The men settled at a table not too far away from the bar.
When Biggie came up for their second round, he stood a couple stools away from Vanessa.
“You’re ex-military, right?” Vanessa asked.
“Former,” he responded with a stern face before smiling.
“I parted on good terms. But, yes, I was an Army grunt.”
“How do you feel about ROTC?”
“The paper pushers?” Biggie said. “I’m just kidding. I have no problem with them. Just make sure you know what you’re getting into. You do put yourself out there.”
“How do you mean?”
“Well, you’re joining the military, and when you do that, there’s always the chance of being deployed to a warzone.”
Vanessa contemplated the idea while she nursed her bourbon, and when a drunk young man across the bar offered to buy her a drink, she politely declined. No one in her family had a military background, and she hadn’t talked about it with her friends who had the experience. She looked to Biggie, but he was in a deep conversation with his companions.
When Vanessa turned back around, the drunk guy had sidled up next to her.
“You’re too good for my drink?” he slurred.
“No, I just always buy my own drinks.”
“What are you drinking?”
“That kind of night, huh,” he said and put his arms around her.
“Please don’t touch me.”
“Whenever a chick drinks whiskey, she’s out looking for it.”
Vanessa pushed him away, but he returned to his position next to her. She asked him to leave her alone. Instead, he wrapped his arm around her and pulled out a wad of cash. “I got plenty of money. Let me buy you a–”
Biggie had him by collar with his arm twisted behind his back. The cash fell to the ground, and Biggie led the drunk to the front door, where he was handed over to the bouncers, who were setting up the cash register. Biggie went back to where Vanessa was sitting to gather the drunk man’s cash in order to return it.
“If you don’t see a way to reach your answer, just move to the next question. But, remember that you’ve skipped a question and make sure you answer it in the correct row on your Scantron,” Saan said to his classmates.
They sat around the dining room table studying for the SAT.
“Is Isabelle taking the test with us tomorrow?” one of guys asked.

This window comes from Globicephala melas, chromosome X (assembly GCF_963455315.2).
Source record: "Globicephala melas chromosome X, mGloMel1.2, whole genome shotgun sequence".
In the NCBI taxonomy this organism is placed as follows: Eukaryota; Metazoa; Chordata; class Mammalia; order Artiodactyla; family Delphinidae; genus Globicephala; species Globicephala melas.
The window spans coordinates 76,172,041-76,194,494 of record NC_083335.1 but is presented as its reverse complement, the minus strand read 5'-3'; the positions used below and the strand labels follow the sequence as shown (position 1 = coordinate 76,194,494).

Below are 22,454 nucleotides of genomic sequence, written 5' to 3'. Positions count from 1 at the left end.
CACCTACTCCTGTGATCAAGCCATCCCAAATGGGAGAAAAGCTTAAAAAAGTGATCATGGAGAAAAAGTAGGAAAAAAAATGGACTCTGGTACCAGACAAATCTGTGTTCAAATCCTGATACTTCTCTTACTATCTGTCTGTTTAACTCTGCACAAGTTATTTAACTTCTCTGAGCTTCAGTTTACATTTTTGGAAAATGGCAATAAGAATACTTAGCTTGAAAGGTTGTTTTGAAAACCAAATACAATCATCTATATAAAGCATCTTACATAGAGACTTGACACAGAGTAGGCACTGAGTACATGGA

“No, she took it in October.”
“What did she score?”
“She’s keeping that a secret, but I’m sure she did fine. She’s much better at reading and writing than me.”
The kids around the table laughed because they knew he got a perfect score.
“I just need to score high enough so I don’t lose my scholarships,” Paul Worrell said.
Paul was Saan’s best friend since elementary school. They played every sport together— football, basketball and baseball—but were on different academic paths. Had it not been for sports, they probably wouldn’t have known each other because they didn’t have any of the same classes. It wasn’t from a lack of effort on Paul’s part. He was dyslexic and had ADHD, and when it came to education, his confidence had been shattered from his parents’ negative influence. He also worked as a waiter and busboy at Ranchers Steakhouse and Grill to help with the bills, so most nights he didn’t have more than a couple hours, if any, for homework. But when it came to anything physical, he was a savant blessed with speed and coordination.
“You’ll be fine, Paul. Just relax and don’t worry about it,” Saan said. “Worst case scenario, you sign a baseball contract in the spring.”
“That’s no sure thing. Besides, I want to go to college even though I suck at taking tests.”
“Think positive. I promise you’ll be fine. Let’s get some rest guys. It’s almost one o’clock and we have to be up at six.”
With everyone retreated to their rooms, Saan took a few pulls off the bottle in his closet. He wanted to make sure to get enough sleep for the morning drive.